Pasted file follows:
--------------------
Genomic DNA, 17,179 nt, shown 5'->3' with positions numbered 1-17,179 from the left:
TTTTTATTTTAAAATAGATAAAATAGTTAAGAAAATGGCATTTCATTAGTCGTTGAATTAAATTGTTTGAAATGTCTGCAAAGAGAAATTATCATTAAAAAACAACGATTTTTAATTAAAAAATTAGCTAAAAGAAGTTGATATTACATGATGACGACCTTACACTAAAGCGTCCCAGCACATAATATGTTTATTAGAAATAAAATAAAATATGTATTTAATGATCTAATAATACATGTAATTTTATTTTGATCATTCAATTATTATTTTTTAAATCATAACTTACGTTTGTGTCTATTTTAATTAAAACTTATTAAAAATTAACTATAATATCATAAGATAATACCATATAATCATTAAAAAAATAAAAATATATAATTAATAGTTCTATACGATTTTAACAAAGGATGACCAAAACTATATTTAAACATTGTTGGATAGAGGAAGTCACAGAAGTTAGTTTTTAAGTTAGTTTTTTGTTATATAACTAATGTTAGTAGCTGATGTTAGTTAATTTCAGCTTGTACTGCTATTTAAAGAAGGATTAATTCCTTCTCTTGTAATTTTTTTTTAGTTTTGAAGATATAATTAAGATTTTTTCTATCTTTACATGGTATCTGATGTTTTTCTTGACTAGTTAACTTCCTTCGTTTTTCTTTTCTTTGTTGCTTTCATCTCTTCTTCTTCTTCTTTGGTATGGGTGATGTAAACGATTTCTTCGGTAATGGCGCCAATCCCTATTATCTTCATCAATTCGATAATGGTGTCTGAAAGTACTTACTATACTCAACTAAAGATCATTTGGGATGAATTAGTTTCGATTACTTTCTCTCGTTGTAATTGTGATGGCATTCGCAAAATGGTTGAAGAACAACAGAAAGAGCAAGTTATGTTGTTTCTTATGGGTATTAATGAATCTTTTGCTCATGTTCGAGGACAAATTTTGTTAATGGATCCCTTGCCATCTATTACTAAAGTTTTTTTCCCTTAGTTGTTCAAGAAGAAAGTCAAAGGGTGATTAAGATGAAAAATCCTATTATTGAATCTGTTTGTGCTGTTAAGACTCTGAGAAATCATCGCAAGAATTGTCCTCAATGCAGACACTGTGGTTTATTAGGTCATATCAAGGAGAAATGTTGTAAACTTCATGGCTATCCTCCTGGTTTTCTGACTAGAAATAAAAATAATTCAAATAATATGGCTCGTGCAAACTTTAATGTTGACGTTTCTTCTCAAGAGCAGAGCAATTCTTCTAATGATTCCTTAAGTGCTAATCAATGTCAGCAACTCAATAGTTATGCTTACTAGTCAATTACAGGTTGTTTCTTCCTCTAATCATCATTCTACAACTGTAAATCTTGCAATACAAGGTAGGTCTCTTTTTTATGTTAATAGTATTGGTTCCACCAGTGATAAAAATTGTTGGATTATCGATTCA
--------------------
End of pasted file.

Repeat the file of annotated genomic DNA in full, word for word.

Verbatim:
Genomic DNA, 17,179 nt, shown 5'->3' with positions numbered 1-17,179 from the left:
TTTTTATTTTAAAATAGATAAAATAGTTAAGAAAATGGCATTTCATTAGTCGTTGAATTAAATTGTTTGAAATGTCTGCAAAGAGAAATTATCATTAAAAAACAACGATTTTTAATTAAAAAATTAGCTAAAAGAAGTTGATATTACATGATGACGACCTTACACTAAAGCGTCCCAGCACATAATATGTTTATTAGAAATAAAATAAAATATGTATTTAATGATCTAATAATACATGTAATTTTATTTTGATCATTCAATTATTATTTTTTAAATCATAACTTACGTTTGTGTCTATTTTAATTAAAACTTATTAAAAATTAACTATAATATCATAAGATAATACCATATAATCATTAAAAAAATAAAAATATATAATTAATAGTTCTATACGATTTTAACAAAGGATGACCAAAACTATATTTAAACATTGTTGGATAGAGGAAGTCACAGAAGTTAGTTTTTAAGTTAGTTTTTTGTTATATAACTAATGTTAGTAGCTGATGTTAGTTAATTTCAGCTTGTACTGCTATTTAAAGAAGGATTAATTCCTTCTCTTGTAATTTTTTTTTAGTTTTGAAGATATAATTAAGATTTTTTCTATCTTTACATGGTATCTGATGTTTTTCTTGACTAGTTAACTTCCTTCGTTTTTCTTTTCTTTGTTGCTTTCATCTCTTCTTCTTCTTCTTTGGTATGGGTGATGTAAACGATTTCTTCGGTAATGGCGCCAATCCCTATTATCTTCATCAATTCGATAATGGTGTCTGAAAGTACTTACTATACTCAACTAAAGATCATTTGGGATGAATTAGTTTCGATTACTTTCTCTCGTTGTAATTGTGATGGCATTCGCAAAATGGTTGAAGAACAACAGAAAGAGCAAGTTATGTTGTTTCTTATGGGTATTAATGAATCTTTTGCTCATGTTCGAGGACAAATTTTGTTAATGGATCCCTTGCCATCTATTACTAAAGTTTTTTTCCCTTAGTTGTTCAAGAAGAAAGTCAAAGGGTGATTAAGATGAAAAATCCTATTATTGAATCTGTTTGTGCTGTTAAGACTCTGAGAAATCATCGCAAGAATTGTCCTCAATGCAGACACTGTGGTTTATTAGGTCATATCAAGGAGAAATGTTGTAAACTTCATGGCTATCCTCCTGGTTTTCTGACTAGAAATAAAAATAATTCAAATAATATGGCTCGTGCAAACTTTAATGTTGACGTTTCTTCTCAAGAGCAGAGCAATTCTTCTAATGATTCCTTAAGTGCTAATCAATGTCAGCAACTCAATAGTTATGCTTACTAGTCAATTACAGGTTGTTTCTTCCTCTAATCATCATTCTACAACTGTAAATCTTGCAATACAAGGTAGGTCTCTTTTTTATGTTAATAGTATTGGTTCCACCAGTGATAAAAATTGTTGGATTATCGATTCA